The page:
The University of Missouri Extension reports true armyworms showing up in parts of central, west-central and northwestern portions of the state.
This year's cold, wet planting season laid the groundwork for armyworm to cause feeding damage. These conditions slow the reproduction of armyworm's natural enemies. Infestations appear worst in late-planted, no-till fields, especially in dense wheat and grass fields.
True armyworm damages crops and feeds on the foliage of corn, wheat, fescue and other grass plants.
MU Extension agronomist Greg Luce says that numbers are not cause for alarm in most areas. "However, we have some very high reports from northwest Missouri and portions of western and central Missouri," he says. "Growers should definitely be scouting fields."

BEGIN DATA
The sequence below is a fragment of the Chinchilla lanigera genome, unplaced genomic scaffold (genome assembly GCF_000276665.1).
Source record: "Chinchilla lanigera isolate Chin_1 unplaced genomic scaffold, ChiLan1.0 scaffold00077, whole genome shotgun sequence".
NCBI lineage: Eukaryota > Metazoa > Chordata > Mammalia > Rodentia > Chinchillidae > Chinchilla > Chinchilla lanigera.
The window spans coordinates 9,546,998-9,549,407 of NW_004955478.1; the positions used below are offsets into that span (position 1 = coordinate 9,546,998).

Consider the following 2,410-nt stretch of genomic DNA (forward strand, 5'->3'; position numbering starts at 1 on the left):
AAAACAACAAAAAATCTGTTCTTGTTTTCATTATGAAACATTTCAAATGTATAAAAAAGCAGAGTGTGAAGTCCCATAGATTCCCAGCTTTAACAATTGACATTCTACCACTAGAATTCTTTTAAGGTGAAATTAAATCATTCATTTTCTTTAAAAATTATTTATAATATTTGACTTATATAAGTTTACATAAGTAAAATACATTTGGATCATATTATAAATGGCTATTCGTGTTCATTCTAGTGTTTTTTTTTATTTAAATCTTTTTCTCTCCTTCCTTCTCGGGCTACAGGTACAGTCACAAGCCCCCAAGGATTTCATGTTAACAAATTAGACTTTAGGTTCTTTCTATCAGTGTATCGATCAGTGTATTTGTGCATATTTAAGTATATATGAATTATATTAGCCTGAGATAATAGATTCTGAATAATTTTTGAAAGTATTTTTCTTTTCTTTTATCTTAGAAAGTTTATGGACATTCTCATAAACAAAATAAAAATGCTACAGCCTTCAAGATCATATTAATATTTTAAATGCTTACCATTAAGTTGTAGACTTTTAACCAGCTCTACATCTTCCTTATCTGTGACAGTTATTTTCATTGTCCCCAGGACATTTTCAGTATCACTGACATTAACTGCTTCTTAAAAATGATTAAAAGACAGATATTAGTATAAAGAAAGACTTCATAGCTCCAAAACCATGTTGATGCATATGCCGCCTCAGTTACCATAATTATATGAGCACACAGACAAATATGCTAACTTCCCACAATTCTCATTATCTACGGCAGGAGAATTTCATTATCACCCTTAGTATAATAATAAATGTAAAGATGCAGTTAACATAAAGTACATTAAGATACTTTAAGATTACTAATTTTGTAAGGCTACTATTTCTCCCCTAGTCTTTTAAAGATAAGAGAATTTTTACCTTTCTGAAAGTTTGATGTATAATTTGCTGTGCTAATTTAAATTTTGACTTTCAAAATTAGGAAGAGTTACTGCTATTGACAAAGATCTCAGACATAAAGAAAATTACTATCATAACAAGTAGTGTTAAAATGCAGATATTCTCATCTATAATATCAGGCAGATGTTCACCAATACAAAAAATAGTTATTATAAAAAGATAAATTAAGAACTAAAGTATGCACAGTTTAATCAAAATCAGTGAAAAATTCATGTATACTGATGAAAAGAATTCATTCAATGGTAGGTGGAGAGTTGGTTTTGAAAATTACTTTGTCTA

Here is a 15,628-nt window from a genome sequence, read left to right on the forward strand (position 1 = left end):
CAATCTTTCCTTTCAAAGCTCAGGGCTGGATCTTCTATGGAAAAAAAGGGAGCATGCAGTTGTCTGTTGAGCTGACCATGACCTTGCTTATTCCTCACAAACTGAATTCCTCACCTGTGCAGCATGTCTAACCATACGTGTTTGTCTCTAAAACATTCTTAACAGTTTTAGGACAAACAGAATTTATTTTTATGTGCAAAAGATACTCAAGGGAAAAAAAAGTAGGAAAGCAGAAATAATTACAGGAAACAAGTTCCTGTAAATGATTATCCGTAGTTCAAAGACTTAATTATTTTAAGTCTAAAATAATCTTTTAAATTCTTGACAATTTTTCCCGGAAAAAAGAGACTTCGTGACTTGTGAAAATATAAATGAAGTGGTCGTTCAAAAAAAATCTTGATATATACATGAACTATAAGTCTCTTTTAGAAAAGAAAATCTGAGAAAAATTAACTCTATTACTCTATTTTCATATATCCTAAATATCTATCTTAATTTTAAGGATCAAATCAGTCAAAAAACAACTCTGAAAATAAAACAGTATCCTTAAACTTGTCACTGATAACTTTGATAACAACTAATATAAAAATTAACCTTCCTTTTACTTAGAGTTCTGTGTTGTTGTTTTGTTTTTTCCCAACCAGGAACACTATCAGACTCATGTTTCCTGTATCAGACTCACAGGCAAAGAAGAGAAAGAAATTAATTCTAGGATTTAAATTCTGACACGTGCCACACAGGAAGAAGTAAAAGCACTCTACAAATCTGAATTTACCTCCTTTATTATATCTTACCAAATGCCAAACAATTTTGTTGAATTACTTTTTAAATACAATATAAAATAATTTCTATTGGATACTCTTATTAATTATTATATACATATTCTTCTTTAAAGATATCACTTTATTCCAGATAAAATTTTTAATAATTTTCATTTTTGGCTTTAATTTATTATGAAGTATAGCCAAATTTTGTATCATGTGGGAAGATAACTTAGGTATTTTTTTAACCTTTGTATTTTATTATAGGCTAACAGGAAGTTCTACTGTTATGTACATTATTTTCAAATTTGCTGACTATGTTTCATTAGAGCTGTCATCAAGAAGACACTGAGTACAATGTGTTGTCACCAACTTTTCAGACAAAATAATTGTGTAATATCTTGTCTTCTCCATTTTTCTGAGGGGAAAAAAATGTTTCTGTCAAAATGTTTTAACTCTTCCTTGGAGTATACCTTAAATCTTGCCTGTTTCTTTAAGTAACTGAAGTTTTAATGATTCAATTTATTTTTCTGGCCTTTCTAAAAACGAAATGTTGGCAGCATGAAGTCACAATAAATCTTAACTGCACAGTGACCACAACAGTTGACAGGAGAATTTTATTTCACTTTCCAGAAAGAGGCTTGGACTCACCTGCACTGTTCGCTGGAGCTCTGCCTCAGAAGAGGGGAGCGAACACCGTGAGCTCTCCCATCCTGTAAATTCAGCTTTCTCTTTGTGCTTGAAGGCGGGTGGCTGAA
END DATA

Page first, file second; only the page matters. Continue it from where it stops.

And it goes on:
"Growers need to be prepared to take action," says Wayne Flanary, MU Extension agronomist in Holt County. Travis Harper, agronomy specialist in Henry County, reported that growers see armyworms in fescue fields near Kansas City.
Greg Luce, MU Extension
What to look for
True armyworm overwinters in Missouri as a partially grown larva. Here are a few identifiers of a true armyworm:
• greenish-brown color with a narrow, mid-dorsal stripe
• orange stripes outlined in white along each side of the body
• yellow honeycombed head with dark lines
Larvae are nocturnal feeders that hide in the leaf whorl during the day. They also hide in soil cracks and beneath surface litter.
Two or three generations of armyworm grow in Missouri each year. The first generation of May and June causes the most crop damage.
Scouting saves money and reduces insecticide use. Scouting methods vary depending on crop. Growers can find more information in the free MU Extension guide "Management of the Armyworm Complex in Missouri Field Crops," .
For up-to-the-minute information on the armyworm, go to MU Integrated Pest Management's true armyworm page.
Source: MU Extension